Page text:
The question is not how Jesus could give his flesh to be eaten. The question is not what Jesus will do or how he will do it. The question is not even for Jesus to answer. The question is for us. What will we do? Will we risk eating his flesh and drinking his blood?
He tells us that the ones who are eating his flesh and drinking his blood are living and remaining in him and he in them. He is speaking in the present tense. It is not about the future. It is about right now, here, in this place, in your life, and in my life.
Are we willing to risk being united, to eat his flesh and drink his blood, to be made one body and one blood? If we say yes, we are asking to be changed, to be made different. And God is always faithful. God will change us. We will be different. Our last day will be transformed into the new first day – the eternal day – the day in which we are raised up into the likeness of Christ. Our last day will be changed into the first day full of new possibilities, new relationships, and new life.
Our pain, our brokenness, and our differences will not be healed by doctrine, argument, schism, or certainty. Perhaps elimination of our differences is not even the goal. Maybe the goal is to be united not in spite of our differences but because of our differences. Because without each other we are incomplete. If even one person leaves this parish we are less than we are called to be. If one parish leaves this diocese all other parishes are impoverished. And if one diocese leaves the Episcopal Church we have wounded the Body of Christ. The Eucharist completes us. It takes the many along with all of our differences and unites us into one. It heals, restores, and perfects us.
When we participate in the Eucharist we literally take into our selves, our souls, and our bodies the fullness of who Jesus is. We digest his humanity in us. It becomes a part of us. We digest his divinity in us. It becomes a part of us. I cannot help but wonder about that old saying – “you are what you eat.” Could it be that when we eat the body of Christ and drink his blood that we become Christ? Yes. Yes, that is exactly what it is. And if you are Christ, and if I am Christ, and if “they” – whoever “they” are for you – are Christ then we are the one Body of Christ in the world. And there is nothing that can separate us from each other or from God.
Today we join with Christians across all times and all places in celebrating the Eucharist just as God’s people have done for almost 2000 years. God will consecrate our offering of bread and the wine. They will be raised up for all to see. Look at the bread. Look at the wine. See the body and blood of Christ. Behold what you are and become what you see.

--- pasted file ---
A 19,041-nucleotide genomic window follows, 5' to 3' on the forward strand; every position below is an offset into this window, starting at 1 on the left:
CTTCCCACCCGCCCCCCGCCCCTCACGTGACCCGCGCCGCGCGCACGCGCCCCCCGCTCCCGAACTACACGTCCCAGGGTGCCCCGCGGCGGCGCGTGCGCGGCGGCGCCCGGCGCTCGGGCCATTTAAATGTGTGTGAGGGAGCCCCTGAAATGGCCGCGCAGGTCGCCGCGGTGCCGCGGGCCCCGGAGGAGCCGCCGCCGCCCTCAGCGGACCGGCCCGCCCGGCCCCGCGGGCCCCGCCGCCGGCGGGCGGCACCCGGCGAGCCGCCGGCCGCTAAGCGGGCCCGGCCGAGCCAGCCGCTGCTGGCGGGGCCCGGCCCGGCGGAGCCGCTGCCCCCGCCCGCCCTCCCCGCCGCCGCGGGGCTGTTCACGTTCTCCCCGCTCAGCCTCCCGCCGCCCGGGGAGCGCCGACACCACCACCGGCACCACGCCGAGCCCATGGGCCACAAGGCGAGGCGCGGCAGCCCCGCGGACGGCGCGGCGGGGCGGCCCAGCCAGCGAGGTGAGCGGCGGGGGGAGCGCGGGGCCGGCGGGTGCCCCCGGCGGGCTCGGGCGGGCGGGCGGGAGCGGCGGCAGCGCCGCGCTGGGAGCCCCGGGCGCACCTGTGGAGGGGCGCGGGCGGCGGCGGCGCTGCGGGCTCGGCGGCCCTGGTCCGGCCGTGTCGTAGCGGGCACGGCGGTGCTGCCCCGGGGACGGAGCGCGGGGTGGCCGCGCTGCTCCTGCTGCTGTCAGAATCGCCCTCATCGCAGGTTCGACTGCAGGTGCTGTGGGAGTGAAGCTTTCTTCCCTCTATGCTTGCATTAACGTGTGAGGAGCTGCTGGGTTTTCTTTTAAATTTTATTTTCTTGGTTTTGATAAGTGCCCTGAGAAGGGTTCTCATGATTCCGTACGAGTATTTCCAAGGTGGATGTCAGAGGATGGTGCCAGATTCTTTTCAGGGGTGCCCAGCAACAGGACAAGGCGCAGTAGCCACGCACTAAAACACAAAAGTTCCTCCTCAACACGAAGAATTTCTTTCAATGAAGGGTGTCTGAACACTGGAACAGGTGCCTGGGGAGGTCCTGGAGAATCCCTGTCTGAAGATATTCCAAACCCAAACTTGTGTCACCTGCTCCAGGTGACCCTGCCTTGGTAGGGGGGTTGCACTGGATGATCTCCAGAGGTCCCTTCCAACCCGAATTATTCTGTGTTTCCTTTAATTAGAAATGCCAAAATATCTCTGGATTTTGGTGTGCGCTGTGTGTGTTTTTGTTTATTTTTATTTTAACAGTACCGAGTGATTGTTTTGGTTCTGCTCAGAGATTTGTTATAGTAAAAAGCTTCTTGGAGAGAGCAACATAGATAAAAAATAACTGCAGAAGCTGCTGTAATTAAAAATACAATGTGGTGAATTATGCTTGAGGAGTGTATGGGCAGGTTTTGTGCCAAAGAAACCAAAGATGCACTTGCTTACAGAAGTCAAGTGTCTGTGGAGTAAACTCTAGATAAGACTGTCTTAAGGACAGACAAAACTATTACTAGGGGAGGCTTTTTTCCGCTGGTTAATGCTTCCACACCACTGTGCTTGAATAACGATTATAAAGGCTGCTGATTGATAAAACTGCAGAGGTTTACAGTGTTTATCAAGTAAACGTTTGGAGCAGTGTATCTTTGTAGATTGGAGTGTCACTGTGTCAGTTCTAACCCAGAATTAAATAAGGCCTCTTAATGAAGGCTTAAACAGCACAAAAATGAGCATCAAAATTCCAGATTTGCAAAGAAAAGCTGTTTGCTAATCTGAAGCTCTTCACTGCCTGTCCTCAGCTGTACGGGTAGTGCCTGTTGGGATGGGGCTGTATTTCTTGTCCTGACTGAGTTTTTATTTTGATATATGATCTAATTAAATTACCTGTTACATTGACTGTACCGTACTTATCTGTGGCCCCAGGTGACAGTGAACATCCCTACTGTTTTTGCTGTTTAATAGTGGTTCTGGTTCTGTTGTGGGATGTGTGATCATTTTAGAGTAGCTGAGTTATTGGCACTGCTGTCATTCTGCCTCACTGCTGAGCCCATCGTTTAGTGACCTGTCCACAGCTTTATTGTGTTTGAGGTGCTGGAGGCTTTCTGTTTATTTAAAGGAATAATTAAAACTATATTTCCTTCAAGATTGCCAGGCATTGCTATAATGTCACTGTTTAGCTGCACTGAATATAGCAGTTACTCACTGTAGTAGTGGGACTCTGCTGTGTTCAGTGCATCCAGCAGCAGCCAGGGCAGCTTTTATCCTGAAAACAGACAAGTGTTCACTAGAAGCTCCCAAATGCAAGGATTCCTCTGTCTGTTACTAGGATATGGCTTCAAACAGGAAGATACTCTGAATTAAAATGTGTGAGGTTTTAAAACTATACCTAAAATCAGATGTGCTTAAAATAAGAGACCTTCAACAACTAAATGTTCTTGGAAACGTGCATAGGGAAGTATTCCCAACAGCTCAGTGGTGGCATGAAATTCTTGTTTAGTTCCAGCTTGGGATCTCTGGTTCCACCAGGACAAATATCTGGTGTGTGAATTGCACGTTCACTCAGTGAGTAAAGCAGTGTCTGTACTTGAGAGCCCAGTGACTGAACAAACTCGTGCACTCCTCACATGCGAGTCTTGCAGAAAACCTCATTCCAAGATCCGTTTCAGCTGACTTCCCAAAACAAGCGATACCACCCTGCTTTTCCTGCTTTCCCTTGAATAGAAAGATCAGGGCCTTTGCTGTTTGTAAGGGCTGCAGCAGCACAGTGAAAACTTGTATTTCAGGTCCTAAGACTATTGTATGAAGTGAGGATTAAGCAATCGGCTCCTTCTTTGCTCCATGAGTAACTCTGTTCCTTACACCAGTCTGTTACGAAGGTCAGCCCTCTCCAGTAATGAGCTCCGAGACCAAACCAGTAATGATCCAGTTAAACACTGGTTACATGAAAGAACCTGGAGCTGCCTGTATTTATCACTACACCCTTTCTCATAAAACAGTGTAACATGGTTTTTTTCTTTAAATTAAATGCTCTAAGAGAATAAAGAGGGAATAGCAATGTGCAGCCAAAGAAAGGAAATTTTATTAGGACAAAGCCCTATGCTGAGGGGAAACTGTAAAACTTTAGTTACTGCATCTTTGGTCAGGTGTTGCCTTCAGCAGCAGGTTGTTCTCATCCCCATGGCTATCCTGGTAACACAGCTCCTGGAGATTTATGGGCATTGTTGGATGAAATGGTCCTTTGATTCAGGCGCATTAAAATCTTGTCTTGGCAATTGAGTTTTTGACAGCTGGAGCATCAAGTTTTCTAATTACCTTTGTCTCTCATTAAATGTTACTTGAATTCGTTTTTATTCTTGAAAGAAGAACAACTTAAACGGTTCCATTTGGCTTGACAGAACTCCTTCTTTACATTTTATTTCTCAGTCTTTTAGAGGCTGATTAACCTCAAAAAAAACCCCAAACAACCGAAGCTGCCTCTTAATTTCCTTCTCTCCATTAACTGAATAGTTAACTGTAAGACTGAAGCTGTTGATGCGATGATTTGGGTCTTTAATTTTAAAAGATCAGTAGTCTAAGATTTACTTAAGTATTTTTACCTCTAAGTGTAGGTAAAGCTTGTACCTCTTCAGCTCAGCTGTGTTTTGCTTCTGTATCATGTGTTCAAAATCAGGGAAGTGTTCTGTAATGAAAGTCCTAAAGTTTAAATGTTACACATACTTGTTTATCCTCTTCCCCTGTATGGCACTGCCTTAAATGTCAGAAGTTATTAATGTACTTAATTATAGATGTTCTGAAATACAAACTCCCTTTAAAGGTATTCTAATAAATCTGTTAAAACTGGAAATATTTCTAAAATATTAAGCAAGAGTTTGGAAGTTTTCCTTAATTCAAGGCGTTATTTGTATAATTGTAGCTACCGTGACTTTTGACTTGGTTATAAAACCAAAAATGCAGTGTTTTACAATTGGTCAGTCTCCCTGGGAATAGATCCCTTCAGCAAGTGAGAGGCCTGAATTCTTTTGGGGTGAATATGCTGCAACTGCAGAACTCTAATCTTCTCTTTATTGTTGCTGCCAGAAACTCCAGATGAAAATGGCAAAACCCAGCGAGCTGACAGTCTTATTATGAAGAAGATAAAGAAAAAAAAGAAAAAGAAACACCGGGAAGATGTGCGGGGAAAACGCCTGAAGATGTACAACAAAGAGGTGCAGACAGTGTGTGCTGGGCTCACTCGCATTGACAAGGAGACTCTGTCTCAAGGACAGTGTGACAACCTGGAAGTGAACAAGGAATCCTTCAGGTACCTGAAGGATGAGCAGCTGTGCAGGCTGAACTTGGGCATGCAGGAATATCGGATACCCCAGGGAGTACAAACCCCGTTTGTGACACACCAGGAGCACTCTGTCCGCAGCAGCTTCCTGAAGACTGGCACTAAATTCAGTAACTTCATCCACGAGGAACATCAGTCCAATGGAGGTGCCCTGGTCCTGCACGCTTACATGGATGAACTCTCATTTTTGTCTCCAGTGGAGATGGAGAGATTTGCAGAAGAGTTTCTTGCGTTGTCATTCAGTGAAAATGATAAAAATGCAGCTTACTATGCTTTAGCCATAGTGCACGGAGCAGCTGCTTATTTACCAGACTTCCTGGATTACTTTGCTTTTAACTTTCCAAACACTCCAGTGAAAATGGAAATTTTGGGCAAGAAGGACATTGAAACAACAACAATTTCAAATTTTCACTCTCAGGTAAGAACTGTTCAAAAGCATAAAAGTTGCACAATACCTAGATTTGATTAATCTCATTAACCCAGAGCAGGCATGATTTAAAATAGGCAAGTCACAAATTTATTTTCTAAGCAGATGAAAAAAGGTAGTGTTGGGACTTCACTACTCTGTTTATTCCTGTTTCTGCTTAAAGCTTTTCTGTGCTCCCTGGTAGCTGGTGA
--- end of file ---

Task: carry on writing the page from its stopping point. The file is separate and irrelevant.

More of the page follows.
We are his hands and his feet. We are his mind and his heart. We are the flesh and blood of Christ. We are the sacrament, holy food for a hungry world.
Jesus offered them life and they stood there arguing among themselves about who is right and who is wrong. “How can this man give us his flesh to eat?” But what I wonder and what I want to know is this. How can we refuse to eat and drink his offering of life? How can we refuse to be raised up? How can we stand there saying, “No, thank you. I would rather die?”
Excellent, excellent, excellent post. Especially love this:-
“Jesus does not explain how he can give his flesh to be eaten. Instead, he invites us to taste and see, to eat and drink. He is like a loving parent setting new food before a child and saying, “Just try it. It is good for you.” He invites us into a relationship of intimacy with him and each other, to come together and partake of the one body and the one blood. “Just try it. It is good for you.”
thank you a lot.
George, I am grateful for your encouraging comment and for reading my blog. Seems to me that participation more than analysis is at the heart of Christianity. We are asked to trust the mystery; not figure it out! Peace be with you, Mike
Thank you for this profound reflection.
Elizabeth, thank you for reading my blog and for your kind words. Peace, Mike
Oh, this is marvellous! This is probably the best post on “The Troubles” I’ve read… George has highlighted one of the very best bits, too.
Mike, thanks for your encouragement and reading this post. I am writing to myself as much, perhaps more, as to others. Peace, Mike
Really, really fantastic. I love what you did with the idea of the “last day” — making it a positive threshold for change rather than a dreaded event. YOu are a blessing!
Deborah, I am grateful for your encouraging words. I look forward to seeing you at CLP. Peace, Mike
Just wanted you to know, this has lasting value. We are discussing it today at my little group that reads our favorite writers, Buechner, Chittister, Borg and now, Marsh. You really ought to turn this in to “Best Sermons” if that series is being published any more. Hope you are well.
Elizabeth, I am glad you found this post helpful and worth discussing. I am interested in hearing more about your discussion if that is something you would like to share. You may e-mail me at marshmk [at] stphilipsuvalde [dot] org if you prefer not to leave that information as a comment. You are quite generous in grouping me with those writers – more than I deserve. Thank you. Peace be with you, Mike